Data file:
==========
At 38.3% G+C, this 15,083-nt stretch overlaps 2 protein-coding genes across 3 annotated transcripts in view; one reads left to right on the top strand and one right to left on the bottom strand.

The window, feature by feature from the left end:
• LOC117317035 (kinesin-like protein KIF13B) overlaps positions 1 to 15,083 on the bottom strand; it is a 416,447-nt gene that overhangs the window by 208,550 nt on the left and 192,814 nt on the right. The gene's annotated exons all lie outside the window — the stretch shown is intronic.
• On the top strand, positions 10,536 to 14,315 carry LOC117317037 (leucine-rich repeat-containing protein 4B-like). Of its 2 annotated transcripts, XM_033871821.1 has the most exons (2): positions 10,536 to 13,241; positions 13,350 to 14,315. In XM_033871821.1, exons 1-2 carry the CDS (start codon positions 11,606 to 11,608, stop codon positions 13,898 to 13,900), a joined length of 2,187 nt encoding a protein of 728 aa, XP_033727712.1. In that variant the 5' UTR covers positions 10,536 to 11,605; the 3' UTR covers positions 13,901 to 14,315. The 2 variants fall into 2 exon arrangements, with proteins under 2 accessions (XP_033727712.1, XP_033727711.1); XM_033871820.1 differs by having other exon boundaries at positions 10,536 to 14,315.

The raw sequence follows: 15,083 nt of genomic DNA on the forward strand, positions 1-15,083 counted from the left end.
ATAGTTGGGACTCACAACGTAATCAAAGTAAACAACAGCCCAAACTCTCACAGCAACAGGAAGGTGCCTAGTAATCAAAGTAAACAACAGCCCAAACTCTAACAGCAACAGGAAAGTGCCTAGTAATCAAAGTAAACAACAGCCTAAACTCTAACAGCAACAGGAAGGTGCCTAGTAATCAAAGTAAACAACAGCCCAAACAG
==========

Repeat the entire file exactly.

At 38.3% G+C, this 15,083-nt stretch overlaps 2 protein-coding genes across 3 annotated transcripts in view; one reads left to right on the top strand and one right to left on the bottom strand.

The window, feature by feature from the left end:
• LOC117317035 (kinesin-like protein KIF13B) overlaps positions 1 to 15,083 on the bottom strand; it is a 416,447-nt gene that overhangs the window by 208,550 nt on the left and 192,814 nt on the right. The gene's annotated exons all lie outside the window — the stretch shown is intronic.
• On the top strand, positions 10,536 to 14,315 carry LOC117317037 (leucine-rich repeat-containing protein 4B-like). Of its 2 annotated transcripts, XM_033871821.1 has the most exons (2): positions 10,536 to 13,241; positions 13,350 to 14,315. In XM_033871821.1, exons 1-2 carry the CDS (start codon positions 11,606 to 11,608, stop codon positions 13,898 to 13,900), a joined length of 2,187 nt encoding a protein of 728 aa, XP_033727712.1. In that variant the 5' UTR covers positions 10,536 to 11,605; the 3' UTR covers positions 13,901 to 14,315. The 2 variants fall into 2 exon arrangements, with proteins under 2 accessions (XP_033727712.1, XP_033727711.1); XM_033871820.1 differs by having other exon boundaries at positions 10,536 to 14,315.

The raw sequence follows: 15,083 nt of genomic DNA on the forward strand, positions 1-15,083 counted from the left end.
ATAGTTGGGACTCACAACGTAATCAAAGTAAACAACAGCCCAAACTCTCACAGCAACAGGAAGGTGCCTAGTAATCAAAGTAAACAACAGCCCAAACTCTAACAGCAACAGGAAAGTGCCTAGTAATCAAAGTAAACAACAGCCTAAACTCTAACAGCAACAGGAAGGTGCCTAGTAATCAAAGTAAACAACAGCCCAAACAG